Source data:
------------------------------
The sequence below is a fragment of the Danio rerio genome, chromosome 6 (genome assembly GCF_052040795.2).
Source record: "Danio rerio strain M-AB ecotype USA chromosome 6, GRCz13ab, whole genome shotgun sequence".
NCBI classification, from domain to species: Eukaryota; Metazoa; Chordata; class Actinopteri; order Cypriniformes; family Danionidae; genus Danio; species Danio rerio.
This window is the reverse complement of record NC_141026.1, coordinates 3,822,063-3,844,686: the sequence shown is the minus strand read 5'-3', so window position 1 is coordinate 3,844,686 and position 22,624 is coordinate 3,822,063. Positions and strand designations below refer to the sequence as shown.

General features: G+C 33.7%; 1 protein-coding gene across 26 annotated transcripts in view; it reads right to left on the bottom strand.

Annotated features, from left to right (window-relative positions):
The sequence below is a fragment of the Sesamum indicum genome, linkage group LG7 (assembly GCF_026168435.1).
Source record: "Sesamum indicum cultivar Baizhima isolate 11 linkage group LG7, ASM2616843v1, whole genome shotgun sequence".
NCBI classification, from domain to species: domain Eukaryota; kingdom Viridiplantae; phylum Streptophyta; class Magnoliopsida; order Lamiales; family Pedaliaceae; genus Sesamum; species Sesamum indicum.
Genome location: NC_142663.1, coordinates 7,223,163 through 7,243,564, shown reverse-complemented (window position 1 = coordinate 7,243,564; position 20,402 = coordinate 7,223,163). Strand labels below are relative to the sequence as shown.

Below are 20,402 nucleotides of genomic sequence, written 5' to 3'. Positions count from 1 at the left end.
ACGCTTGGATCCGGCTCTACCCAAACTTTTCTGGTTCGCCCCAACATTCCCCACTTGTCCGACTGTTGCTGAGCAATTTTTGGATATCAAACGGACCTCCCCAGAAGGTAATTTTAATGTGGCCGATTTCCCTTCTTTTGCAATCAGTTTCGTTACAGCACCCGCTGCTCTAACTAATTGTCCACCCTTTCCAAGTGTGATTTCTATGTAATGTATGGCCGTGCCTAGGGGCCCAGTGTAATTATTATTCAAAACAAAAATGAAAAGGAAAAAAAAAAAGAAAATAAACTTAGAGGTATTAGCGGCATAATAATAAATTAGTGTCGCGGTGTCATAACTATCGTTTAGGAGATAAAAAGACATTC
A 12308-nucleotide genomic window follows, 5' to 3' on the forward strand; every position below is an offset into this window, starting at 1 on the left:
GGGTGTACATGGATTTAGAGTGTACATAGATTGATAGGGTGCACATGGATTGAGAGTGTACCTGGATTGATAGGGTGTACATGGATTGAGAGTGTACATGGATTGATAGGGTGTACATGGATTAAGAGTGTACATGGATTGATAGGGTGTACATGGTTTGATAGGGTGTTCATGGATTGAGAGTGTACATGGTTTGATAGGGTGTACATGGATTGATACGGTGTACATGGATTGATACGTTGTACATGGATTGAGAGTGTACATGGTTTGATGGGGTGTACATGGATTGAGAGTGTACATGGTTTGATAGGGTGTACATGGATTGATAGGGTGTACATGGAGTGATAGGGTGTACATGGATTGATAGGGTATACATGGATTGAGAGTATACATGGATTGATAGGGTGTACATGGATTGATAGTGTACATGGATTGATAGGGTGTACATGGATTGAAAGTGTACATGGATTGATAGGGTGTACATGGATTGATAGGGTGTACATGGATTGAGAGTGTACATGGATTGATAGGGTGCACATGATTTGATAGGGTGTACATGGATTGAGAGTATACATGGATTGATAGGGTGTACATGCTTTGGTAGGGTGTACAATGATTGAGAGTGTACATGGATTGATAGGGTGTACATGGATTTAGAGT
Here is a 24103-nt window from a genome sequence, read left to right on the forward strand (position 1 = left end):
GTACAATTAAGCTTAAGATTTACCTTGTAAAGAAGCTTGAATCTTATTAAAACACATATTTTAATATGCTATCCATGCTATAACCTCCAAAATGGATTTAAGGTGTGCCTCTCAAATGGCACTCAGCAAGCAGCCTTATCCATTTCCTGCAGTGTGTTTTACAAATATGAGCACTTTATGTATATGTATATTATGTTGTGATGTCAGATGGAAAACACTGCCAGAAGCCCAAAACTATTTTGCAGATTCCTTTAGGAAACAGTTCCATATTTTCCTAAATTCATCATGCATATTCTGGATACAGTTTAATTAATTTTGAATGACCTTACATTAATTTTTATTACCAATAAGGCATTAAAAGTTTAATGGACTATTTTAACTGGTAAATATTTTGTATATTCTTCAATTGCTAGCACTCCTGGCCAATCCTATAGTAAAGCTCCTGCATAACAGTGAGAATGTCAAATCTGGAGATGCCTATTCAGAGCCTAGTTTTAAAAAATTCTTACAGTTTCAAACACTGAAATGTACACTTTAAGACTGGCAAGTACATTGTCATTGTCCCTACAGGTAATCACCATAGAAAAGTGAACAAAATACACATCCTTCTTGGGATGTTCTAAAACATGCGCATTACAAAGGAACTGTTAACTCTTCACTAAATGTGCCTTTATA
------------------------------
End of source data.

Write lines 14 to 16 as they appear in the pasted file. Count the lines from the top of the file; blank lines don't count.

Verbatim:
GGGTGTACATGGATTTAGAGTGTACATAGATTGATAGGGTGCACATGGATTGAGAGTGTACCTGGATTGATAGGGTGTACATGGATTGAGAGTGTACATGGATTGATAGGGTGTACATGGATTAAGAGTGTACATGGATTGATAGGGTGTACATGGTTTGATAGGGTGTTCATGGATTGAGAGTGTACATGGTTTGATAGGGTGTACATGGATTGATACGGTGTACATGGATTGATACGTTGTACATGGATTGAGAGTGTACATGGTTTGATGGGGTGTACATGGATTGAGAGTGTACATGGTTTGATAGGGTGTACATGGATTGATAGGGTGTACATGGAGTGATAGGGTGTACATGGATTGATAGGGTATACATGGATTGAGAGTATACATGGATTGATAGGGTGTACATGGATTGATAGTGTACATGGATTGATAGGGTGTACATGGATTGAAAGTGTACATGGATTGATAGGGTGTACATGGATTGATAGGGTGTACATGGATTGAGAGTGTACATGGATTGATAGGGTGCACATGATTTGATAGGGTGTACATGGATTGAGAGTATACATGGATTGATAGGGTGTACATGCTTTGGTAGGGTGTACAATGATTGAGAGTGTACATGGATTGATAGGGTGTACATGGATTTAGAGT
Here is a 24103-nt window from a genome sequence, read left to right on the forward strand (position 1 = left end):
GTACAATTAAGCTTAAGATTTACCTTGTAAAGAAGCTTGAATCTTATTAAAACACATATTTTAATATGCTATCCATGCTATAACCTCCAAAATGGATTTAAGGTGTGCCTCTCAAATGGCACTCAGCAAGCAGCCTTATCCATTTCCTGCAGTGTGTTTTACAAATATGAGCACTTTATGTATATGTATATTATGTTGTGATGTCAGATGGAAAACACTGCCAGAAGCCCAAAACTATTTTGCAGATTCCTTTAGGAAACAGTTCCATATTTTCCTAAATTCATCATGCATATTCTGGATACAGTTTAATTAATTTTGAATGACCTTACATTAATTTTTATTACCAATAAGGCATTAAAAGTTTAATGGACTATTTTAACTGGTAAATATTTTGTATATTCTTCAATTGCTAGCACTCCTGGCCAATCCTATAGTAAAGCTCCTGCATAACAGTGAGAATGTCAAATCTGGAGATGCCTATTCAGAGCCTAGTTTTAAAAAATTCTTACAGTTTCAAACACTGAAATGTACACTTTAAGACTGGCAAGTACATTGTCATTGTCCCTACAGGTAATCACCATAGAAAAGTGAACAAAATACACATCCTTCTTGGGATGTTCTAAAACATGCGCATTACAAAGGAACTGTTAACTCTTCACTAAATGTGCCTTTATA